fasten it with a tiny screw at the ends,
and on its top surface the address of the
consignee is written, the stamp is affix
ed, aud away goes her majesty, a queen
sold into slavery for the trifling sum of
$10 and sent to her destination on a 10
"Bee culture has grown so rapidly in
the United States that there are few
farmers now who havo not a substantial
upiary niiii ihj no nui uci n iituiusuiuu
- 1 j . i 1 . . .
lueoiuu eueu year iroui inu utniey ine
bees yield, and liesides the farmers there
are thousands of gentlemen and ladies
who are apiarists purely from the fas
cinatiou the bobby affords."
A City Praia 1 1 ror Itt Good Maimer and
If I wished to teach an awkward
child, yontl cr girl good manners by
example, I i hould send him or ber to
Florence, says a writer to Truth (Lon
don). There may be ill mannered per
eous there, but I never saw one. Poor
people beha7e with the suave dignity
which used in England to stamp the
lady or gentleman. Most persons are
brainy, but cleverness is not eager to
shine. It is very subdued and more oily
than corrosive. The charm of Florence
steals on one like tbe wit of its clever
inhabitants. The senses are soothed in
all directioni by harmonious manners
will endorse our promises:
Worsted, squate or round cut
Suit, elegantly trimmed, ev
ery fibre wool .r . ...... lftf.50
A most magnificent dull finish
ed English Black Worstead
8ack Suit, French piping.full
satin lined, up to date, high
art tailoring, worth a $20 gold
Latest shape Hats, in black
and brown, from 1.00 up
A full shape, splendid quality,
Tourist Hut 1.45
Men's Furnishing (ioods.
Gents' genuine3-p!y linen col
lars, at almost the price it
costs to launder one, iu sizes
14 and 10,'$ 5c.
Celluloid standing or turndown
collars, only 10c.
Men's whiteorgrey undershirts
at the small sum of 20c.
Men's laundered, fancy bosom
dress shirt, ready for use 29c.
Men's unlaundered, heavv do
mestic, 3-ply bosom, with all
late improved patents, a usu
al 75c shirt, our price 45c.
Men's wool top shirt, splendid
weight, only (J5c.
Gents 52-inch long, with 26-in.
cape Macintosh overcoat. . . .2.25.
Ten dozen heavy duck coats,
lined all through with rubber,
color brown or black, perfect
ly water-proof $1.00
would do yourself an injustice not
the largest and most complete, and
glove grain or dongola, in heel or
Wi, range of prices from $1.25 to
gore $ (.35.
sole, worth $2.00; thlasale reduced to $1.50.
in this are not the onlv llarcaina we
someone in another town or
remember that you can reach
him quickest by telephone.
and objects. Architects understood chi
aroscuro not less thuuthe great painters
and sculptors. Ono never wearies of the
streets and public buildings. Their as
pects constai tly and strongly vary, ac
cording to tho course of tho sun. Lights
and shades at 10 in the forenoon are
wholly different from what they will
be at 4 in the afternoon. The Floren
tine women have interesting though not
beautiful faces. But one has only to
walk into tho market to see country
girls who would have done for models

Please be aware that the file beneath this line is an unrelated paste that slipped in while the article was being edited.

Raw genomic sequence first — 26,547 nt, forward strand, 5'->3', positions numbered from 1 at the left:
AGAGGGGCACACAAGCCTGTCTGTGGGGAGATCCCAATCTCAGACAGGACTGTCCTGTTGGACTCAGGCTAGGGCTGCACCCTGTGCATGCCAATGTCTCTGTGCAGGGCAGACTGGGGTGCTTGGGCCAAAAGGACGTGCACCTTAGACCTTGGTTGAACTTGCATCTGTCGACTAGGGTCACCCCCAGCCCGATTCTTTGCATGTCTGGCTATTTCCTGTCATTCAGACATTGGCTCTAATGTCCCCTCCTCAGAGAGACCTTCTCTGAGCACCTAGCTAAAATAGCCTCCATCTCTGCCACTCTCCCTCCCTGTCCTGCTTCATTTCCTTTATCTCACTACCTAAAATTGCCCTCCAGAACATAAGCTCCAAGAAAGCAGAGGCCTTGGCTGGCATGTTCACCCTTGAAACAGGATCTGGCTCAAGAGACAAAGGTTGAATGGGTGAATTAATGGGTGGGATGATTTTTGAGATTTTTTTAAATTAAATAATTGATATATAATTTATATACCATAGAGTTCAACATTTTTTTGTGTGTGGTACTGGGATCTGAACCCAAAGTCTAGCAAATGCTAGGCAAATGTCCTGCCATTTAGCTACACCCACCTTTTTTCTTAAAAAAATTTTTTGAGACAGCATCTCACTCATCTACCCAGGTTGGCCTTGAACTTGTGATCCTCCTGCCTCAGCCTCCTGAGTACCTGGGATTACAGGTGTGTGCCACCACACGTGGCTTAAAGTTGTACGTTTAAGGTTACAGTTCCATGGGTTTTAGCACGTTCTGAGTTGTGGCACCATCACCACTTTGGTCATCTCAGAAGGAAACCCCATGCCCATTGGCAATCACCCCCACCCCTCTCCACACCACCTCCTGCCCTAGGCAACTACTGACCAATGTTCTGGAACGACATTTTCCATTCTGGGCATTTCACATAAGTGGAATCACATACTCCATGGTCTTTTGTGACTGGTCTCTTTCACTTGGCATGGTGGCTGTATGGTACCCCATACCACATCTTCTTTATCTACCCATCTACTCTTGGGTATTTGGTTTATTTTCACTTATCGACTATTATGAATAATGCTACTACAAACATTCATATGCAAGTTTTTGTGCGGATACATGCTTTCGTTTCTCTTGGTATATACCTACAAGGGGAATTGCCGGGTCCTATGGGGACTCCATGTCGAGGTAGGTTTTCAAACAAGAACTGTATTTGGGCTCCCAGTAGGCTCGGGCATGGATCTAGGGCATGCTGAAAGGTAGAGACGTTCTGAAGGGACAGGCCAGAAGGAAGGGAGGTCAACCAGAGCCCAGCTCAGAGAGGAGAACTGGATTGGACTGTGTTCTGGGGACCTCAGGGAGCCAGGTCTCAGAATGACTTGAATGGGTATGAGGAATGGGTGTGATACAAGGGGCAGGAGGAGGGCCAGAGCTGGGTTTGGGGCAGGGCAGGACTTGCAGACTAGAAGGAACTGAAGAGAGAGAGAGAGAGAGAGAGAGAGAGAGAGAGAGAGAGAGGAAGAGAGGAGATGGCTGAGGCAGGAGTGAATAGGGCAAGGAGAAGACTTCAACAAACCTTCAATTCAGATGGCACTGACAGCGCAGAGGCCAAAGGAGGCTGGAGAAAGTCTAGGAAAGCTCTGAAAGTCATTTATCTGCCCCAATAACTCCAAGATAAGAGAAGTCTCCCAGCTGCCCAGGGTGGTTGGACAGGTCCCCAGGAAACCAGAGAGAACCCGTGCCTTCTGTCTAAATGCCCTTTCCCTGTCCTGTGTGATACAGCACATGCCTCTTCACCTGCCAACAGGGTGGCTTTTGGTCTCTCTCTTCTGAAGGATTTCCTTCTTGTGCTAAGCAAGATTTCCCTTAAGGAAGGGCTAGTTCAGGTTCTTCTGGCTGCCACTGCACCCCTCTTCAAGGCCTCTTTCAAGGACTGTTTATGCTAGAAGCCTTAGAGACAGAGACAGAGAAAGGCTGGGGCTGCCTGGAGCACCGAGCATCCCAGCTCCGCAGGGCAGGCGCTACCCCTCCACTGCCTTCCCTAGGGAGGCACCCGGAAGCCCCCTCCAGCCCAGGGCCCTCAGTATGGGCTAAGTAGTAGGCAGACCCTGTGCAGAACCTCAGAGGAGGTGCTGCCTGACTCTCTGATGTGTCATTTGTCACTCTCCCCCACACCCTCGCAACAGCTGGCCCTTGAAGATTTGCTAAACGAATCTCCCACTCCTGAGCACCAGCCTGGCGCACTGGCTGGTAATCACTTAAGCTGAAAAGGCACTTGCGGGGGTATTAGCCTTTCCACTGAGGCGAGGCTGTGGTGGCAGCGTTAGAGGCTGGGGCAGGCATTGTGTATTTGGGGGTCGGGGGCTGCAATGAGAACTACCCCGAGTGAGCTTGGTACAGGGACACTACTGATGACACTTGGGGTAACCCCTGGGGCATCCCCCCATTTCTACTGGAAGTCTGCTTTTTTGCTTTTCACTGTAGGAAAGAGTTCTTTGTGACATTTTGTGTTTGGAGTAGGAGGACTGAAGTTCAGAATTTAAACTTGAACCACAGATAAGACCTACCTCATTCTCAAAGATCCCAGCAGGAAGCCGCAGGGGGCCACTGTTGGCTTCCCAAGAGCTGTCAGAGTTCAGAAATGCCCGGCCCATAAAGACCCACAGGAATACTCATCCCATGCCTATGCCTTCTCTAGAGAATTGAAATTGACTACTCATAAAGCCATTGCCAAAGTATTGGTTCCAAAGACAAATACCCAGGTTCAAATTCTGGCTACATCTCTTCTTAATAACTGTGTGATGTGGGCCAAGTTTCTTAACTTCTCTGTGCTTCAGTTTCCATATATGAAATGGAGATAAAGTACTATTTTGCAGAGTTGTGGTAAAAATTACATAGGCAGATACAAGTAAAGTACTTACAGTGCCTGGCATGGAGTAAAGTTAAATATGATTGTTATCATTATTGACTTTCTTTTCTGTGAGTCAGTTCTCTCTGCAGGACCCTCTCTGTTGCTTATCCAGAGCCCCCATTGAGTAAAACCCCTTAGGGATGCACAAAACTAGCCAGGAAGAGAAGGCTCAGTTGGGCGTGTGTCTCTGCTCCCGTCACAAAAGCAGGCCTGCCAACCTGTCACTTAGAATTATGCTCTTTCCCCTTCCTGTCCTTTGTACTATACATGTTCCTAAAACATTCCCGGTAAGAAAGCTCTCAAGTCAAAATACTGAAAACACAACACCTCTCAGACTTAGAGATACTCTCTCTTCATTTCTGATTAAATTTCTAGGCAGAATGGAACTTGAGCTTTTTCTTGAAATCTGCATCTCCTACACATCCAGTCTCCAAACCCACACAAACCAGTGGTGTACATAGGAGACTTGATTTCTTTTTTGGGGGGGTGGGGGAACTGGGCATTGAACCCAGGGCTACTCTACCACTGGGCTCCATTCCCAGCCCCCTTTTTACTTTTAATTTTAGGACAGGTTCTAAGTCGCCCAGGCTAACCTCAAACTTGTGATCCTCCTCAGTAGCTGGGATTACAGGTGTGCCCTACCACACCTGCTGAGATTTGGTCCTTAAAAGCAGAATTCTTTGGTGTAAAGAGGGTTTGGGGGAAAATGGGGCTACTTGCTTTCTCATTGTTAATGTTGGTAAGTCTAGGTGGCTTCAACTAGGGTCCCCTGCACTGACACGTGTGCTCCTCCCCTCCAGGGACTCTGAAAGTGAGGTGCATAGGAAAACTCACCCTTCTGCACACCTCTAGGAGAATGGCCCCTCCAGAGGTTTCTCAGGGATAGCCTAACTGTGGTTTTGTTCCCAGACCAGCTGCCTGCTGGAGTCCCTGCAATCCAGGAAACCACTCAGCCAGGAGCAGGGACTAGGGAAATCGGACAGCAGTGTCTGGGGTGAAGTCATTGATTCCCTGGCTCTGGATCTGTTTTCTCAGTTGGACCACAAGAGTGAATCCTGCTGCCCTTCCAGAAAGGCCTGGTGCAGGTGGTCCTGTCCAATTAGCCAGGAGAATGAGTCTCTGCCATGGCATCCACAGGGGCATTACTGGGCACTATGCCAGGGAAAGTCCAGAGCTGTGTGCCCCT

for Raphael's Virgin mothers. One is
struck in the galleries with the nice
judgment with which tho pictures are
hung. What more lofty in sentiment
than the tomb of Lorenzo de' Medici?
Loftiness is an attributo of Florentino
architecture, palatial or domestic Tho
doors of private houses might pass in
England for portals. One feels them to
bo great facts in their way.
Talking of harmonious things re
minds me of the Boboli gardens. Is
there a spot in England, the laud of
stately and lovely seats, that at all ap
proaches them? In situation aud tran
quil, generous loveliness 1 can only
think of one tho Duke of Northumber
land's terraced gardens at his place in
Surrey. Tho Boboli Eden, where the
Prince and Princess of NapleB still court
seclusion, baB the advantage over the
Surrey paradise of being under a reveal
ing sky. Every shade of greenery, every
floral hue, is well brought out. One sees
the faultless terture of statues aud
fountains mellowed by time. In so
strong a light a well ordered design is
required, and one hns it. Tho marbles
are the climax. They are to tho horti
cultural beauties as brilliants to the
lace and satin of a fine woman's dress.
Florence is not what it was in the
grand ducal days. Still, it retains tho
air of a capital with a long and illus
trious history. The ladies' dresses are
ouly provincial when measured by tho
Paris standard, to which Italian wom
en above the peasant class generally
submit more'stho pity. Paris fashions
only snit Frenchwomen, unless applied
by French hairdressers and femmes do
An English cr a German face
a Paris hat cr bonnet is at a
dreadful disadvantage if the hair has
not been first dressed by a French art
iste capillaire. He places the hat,
through the medium of the hair, iu
harmonious relation with the face. I
fancy these French coiffeurs are not
much employed by Italian ladies.
- - lie Meant It.
"Our cat has just had chickens," re
marked Mr. Toadholc.
"Nonsense, Mr. T " snorted bis
spouse. "You must be inebriated. I
suppose you mean our cat has had kit
tens?" "No, I don't," meekly murmured the
poor fellow. "I brought home a oourle
of chickens or tomorrow's dinner, but
Barah tells me that the cat has eaten
them." Pick Me Up.